Title:
Method and system for authenticating users with a one time password using an image reader
United States Patent 8024576


Abstract:
A method and system to authenticate users with a one time password by using a visual communication channel. The method and system may include using a device to capture a sequence of images being displayed and decrypt an encrypted one time password contained in the sequence of images.



Inventors:
Gargaro, Gianluca (Rome, IT)
Trinchini, Patrizio (Rome, IT)
Application Number:
12/059655
Publication Date:
09/20/2011
Filing Date:
03/31/2008
Assignee:
International Business Machines Corporation (Armonk, NY, US)
Primary Class:
Other Classes:
705/64, 705/72, 708/135, 708/136, 713/150, 713/182, 726/2, 726/4, 726/9, 726/21, 726/22
International Classes:
G06F21/00; G06F21/06
View Patent Images:



Foreign References:
TW436748B2001-05-28
Other References:
Nitesh Saxena, Jan-Erik Ekberg, Kari Kostianen and N. Asokan, Secure Device Pairing on a Visual Channel, IEEE Symposium on Security and Privacy, Oakland (appeared as short paper), May 2006, pp. 1-17, Irvine, California.
Primary Examiner:
Zia, Syed A.
Attorney, Agent or Firm:
King & Spalding
Claims:
What is claimed is:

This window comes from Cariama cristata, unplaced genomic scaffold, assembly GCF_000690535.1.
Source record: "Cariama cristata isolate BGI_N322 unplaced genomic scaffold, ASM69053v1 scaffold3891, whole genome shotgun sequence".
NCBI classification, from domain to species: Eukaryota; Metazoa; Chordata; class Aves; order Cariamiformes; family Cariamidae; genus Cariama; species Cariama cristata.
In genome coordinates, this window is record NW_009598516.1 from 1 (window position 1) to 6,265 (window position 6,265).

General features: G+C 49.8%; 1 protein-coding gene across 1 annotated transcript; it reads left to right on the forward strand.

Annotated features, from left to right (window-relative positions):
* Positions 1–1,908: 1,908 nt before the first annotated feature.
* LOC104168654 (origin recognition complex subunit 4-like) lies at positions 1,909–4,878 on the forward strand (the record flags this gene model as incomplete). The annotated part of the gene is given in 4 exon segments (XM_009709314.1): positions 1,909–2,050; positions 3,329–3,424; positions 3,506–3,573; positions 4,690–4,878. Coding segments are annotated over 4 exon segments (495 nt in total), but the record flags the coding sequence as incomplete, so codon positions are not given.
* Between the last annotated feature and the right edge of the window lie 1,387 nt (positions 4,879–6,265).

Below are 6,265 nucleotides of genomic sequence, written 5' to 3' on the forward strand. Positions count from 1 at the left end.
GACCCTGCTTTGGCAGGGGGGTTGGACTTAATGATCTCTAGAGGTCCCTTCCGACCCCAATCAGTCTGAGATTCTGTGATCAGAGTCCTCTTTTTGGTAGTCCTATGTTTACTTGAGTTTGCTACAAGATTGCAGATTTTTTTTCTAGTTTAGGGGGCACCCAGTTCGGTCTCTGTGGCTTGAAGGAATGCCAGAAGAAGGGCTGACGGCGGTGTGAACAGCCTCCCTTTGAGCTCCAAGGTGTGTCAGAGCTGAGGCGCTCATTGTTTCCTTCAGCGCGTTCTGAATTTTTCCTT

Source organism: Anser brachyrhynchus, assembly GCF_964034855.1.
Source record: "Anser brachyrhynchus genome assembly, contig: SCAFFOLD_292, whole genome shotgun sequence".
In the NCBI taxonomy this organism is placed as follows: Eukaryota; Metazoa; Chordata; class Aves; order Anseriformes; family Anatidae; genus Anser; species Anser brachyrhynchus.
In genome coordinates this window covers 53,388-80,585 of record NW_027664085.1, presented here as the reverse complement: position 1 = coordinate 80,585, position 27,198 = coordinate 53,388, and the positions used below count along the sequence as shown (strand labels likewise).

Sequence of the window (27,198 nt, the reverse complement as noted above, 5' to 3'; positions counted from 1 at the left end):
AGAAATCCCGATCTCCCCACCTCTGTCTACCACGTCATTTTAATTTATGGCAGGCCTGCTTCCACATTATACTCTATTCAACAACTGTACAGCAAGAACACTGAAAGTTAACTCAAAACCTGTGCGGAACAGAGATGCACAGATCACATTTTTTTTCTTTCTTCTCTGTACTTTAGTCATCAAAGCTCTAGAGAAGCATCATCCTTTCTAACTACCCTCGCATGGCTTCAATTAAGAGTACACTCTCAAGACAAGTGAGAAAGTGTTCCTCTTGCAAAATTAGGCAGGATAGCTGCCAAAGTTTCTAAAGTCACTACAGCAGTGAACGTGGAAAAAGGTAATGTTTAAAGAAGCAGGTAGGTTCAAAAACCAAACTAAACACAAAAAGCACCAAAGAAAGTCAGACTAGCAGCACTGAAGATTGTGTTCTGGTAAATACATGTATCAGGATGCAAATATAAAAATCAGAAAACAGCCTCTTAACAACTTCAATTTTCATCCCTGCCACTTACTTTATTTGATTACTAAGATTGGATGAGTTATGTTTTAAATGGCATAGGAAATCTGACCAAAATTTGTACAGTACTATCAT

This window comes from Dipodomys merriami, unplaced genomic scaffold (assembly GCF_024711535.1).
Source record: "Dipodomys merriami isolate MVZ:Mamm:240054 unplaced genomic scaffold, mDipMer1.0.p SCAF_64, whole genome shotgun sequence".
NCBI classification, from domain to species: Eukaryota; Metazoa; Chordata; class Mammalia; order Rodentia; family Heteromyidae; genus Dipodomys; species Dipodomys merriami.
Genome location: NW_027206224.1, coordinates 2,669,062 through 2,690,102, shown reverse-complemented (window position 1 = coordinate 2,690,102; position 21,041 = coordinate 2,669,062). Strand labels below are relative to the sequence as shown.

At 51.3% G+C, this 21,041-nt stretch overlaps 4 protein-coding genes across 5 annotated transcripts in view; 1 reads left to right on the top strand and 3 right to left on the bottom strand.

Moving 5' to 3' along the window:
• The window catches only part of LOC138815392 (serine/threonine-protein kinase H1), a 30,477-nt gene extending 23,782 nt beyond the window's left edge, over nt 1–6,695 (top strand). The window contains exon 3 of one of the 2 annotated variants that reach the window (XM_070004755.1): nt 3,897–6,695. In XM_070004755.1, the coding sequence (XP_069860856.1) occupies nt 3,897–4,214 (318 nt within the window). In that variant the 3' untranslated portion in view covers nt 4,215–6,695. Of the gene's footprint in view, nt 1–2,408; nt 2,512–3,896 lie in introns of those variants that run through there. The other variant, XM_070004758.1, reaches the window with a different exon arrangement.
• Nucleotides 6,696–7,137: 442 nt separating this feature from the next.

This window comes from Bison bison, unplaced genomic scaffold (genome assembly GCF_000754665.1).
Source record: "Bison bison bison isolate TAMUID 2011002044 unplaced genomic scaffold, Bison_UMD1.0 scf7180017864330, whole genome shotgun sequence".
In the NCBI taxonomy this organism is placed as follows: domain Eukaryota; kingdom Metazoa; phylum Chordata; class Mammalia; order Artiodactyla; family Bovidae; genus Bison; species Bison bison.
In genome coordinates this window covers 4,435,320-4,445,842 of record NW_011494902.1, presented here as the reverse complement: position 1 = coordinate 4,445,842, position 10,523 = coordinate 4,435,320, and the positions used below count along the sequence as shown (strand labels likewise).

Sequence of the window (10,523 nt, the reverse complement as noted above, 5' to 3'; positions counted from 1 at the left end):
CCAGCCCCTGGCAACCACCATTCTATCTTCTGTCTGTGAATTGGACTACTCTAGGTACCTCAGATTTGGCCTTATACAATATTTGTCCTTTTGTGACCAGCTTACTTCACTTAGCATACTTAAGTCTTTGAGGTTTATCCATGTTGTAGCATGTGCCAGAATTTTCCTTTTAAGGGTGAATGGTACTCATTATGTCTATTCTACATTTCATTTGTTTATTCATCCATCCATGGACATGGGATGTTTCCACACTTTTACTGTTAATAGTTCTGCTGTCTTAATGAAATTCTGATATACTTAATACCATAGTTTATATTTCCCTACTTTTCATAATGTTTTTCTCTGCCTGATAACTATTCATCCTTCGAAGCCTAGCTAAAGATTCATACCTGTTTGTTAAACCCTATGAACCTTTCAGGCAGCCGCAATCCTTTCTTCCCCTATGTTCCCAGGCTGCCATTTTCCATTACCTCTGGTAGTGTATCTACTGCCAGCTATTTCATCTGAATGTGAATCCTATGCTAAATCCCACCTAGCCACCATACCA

1. A method for authenticating users with a one time password using a visual communication channel, comprising: receiving a request for access to a protected resource that requires authentication, displaying a sequence of images by a monitor, wherein the sequence of images represents an encrypted data stream that contains a one time password which has a lifetime validity period, displaying a synchronization image by the monitor while displaying the sequence of images, the synchronization image being adjusted for each image in the sequence of images to synchronize reception of the sequence of images with a hardware decoder, capturing, by the hardware decoder, the synchronization image and the sequence of images as they are being displayed, wherein the hardware decoder has at least one data photodiode for capturing the sequence of images and at least one synchronization photodiode for capturing the synchronization image, the synchronization image indicating to the hardware decoder when to capture an image in the sequence of images, the hardware decoder being placed near or against the monitor, the hardware decoder converting the sequence of images into the encrypted data stream, decrypting the encrypted data stream to obtain the one time password and presenting the one time password on a display, receiving the one time password for authentication, and providing access to the protected resource if the submitted one time password was properly decrypted from the encrypted data stream and the lifetime validity period of the one time password did not expire.